Ruta de Flores, El Salvador: Day 5
Sometimes when you are traveling the world you learn not only about what to see and what to do but you learn about famous roads to travel on. For us in the US it might be the famous Route 66. People from all over the world come to the US to drive a car or motorcycle or hitchhike Route 66. Well there are others as well like Ruta de Siete which has a stretch of road from Argentina to Chile through the Andes and is a MUST do. And you may know about the Pan American Highway stretching from Alaska down through Argentina. That stretch of road goes through El Salvador and I used it to get to the famous Ruta de Flores.
This morning – solo once again – I left the magnificent Coatepeque Lake drove through El Congo passed by Santa Ana and intercepted Ruta de Flores after stopping in Juayúa village at Parrillada Cuscatleca for some GRANDE camerones de ajillo, which was one of the better meals I’ve had in all my travels, and young Alexander there was so incredibly helpful and kind and allowed me to leave the car in the restaurant’s driveway so I could walk through this charming yet very happening village with its market, Latin music and friendly people. I must say while I liked the drive on Ruta de Flores there is no comparison to the “unnamed” route from El Congo to Juayúa through the Sierra Apaneca Ilamatepec mountains which should perhaps get itself a special name like Ruta de Verde or Ruta de los Arboles or something as it has certainly earned it.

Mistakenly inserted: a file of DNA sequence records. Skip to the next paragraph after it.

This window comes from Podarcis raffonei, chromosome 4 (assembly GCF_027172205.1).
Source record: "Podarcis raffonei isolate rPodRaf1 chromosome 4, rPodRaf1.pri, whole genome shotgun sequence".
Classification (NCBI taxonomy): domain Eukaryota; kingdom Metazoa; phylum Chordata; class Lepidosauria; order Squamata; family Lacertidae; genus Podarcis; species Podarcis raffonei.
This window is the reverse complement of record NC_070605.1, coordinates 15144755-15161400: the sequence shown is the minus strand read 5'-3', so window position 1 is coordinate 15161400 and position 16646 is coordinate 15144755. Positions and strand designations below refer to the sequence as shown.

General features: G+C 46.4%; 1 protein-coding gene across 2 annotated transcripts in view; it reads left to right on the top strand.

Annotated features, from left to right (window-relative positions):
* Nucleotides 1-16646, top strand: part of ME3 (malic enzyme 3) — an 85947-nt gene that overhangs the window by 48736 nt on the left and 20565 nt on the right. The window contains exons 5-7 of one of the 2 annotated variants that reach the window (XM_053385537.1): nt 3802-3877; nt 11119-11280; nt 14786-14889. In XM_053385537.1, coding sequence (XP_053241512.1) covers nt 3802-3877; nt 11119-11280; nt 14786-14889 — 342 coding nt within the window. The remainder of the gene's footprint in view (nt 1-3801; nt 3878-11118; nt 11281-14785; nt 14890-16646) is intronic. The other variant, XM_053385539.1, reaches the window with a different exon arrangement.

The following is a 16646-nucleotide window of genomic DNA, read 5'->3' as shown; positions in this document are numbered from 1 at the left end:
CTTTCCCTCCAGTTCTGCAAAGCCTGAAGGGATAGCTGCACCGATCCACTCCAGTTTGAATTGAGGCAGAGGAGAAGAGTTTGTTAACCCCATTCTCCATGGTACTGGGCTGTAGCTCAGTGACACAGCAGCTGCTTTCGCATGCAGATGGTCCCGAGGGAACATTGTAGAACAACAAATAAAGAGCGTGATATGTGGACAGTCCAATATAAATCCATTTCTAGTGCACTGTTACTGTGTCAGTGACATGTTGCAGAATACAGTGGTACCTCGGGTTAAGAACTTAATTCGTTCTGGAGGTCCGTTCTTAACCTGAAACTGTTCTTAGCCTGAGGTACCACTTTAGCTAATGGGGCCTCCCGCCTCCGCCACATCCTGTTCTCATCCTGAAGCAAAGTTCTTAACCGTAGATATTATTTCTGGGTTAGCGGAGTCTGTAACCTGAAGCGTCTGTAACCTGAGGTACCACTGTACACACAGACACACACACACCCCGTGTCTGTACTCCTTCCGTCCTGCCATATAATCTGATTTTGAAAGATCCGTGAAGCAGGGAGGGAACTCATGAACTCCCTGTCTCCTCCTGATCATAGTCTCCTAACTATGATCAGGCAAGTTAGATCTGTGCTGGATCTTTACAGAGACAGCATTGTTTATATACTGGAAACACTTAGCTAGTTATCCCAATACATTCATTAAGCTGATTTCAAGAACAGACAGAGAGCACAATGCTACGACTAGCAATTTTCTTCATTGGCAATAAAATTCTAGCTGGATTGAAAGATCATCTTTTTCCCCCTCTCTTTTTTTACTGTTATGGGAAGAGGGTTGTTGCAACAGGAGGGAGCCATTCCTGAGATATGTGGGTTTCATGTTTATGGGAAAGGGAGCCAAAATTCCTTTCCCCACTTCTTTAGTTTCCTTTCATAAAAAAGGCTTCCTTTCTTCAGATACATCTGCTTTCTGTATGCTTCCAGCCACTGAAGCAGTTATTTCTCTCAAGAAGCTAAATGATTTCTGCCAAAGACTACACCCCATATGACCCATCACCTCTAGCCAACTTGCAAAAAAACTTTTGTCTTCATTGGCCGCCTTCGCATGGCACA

Final destination – down La Costa del Bálsamo and in particular – Playa El Tunco where all the tourists and the locals have flocked for Semana Santa. Oh and what a fantastic place to be and a blast of a beach town. I grabbed the last room left on this stretch of beach at El Tunco Lodge (and I mean that as I checked) so they had me by the short you know what and charged me $80/night. And the short you know whats they can have as I was truly blessed to be here at all watching the sunset and the surfers and, of course, seeing the infamous rock in the middle of the ocean that gave this place its name – The Pig.
While sitting seaside, I heard a new unfamiliar sound of bliss pouring from an instrument I had yet to see in the world, a melody from the fingertips of a man precariously perched on a log extended out over the ocean. A wave of spiritual calm washed over me and an indiscernible intrigue swept through me like a gush of wind. I had to meet this man whose fingers could invent such a soulful and disarming sound. And that’s how I met the MOST amazing people. Gal from Israel explained that the instrument that looks like a turtle is a hang drum. It originated in Switzerland in 2001 and is literally music to my ears. I also met Itzec and Raz from Israel and Raz’s soon to be wife Cindy Maria from El Salvador and we became fast friends and had my favorite night out on the town out of all my travels dancing to mainstream music at Blū and salsa at Thekla. I even was honored with an invite to the May 9th wedding in Israel!!!
So all you fly brothers get on out here and dance, dance I tell you (or Salt and Pepper does) and catch some of the most incredible surf breaks (ola) there are on earth and dive into the congenial mentality of surf life with surfers from around the world and the locals and, if you can, try to be here the weekend of Semana Santa. It’s crazy fun during this time!
That’s all for now with love from The Pig.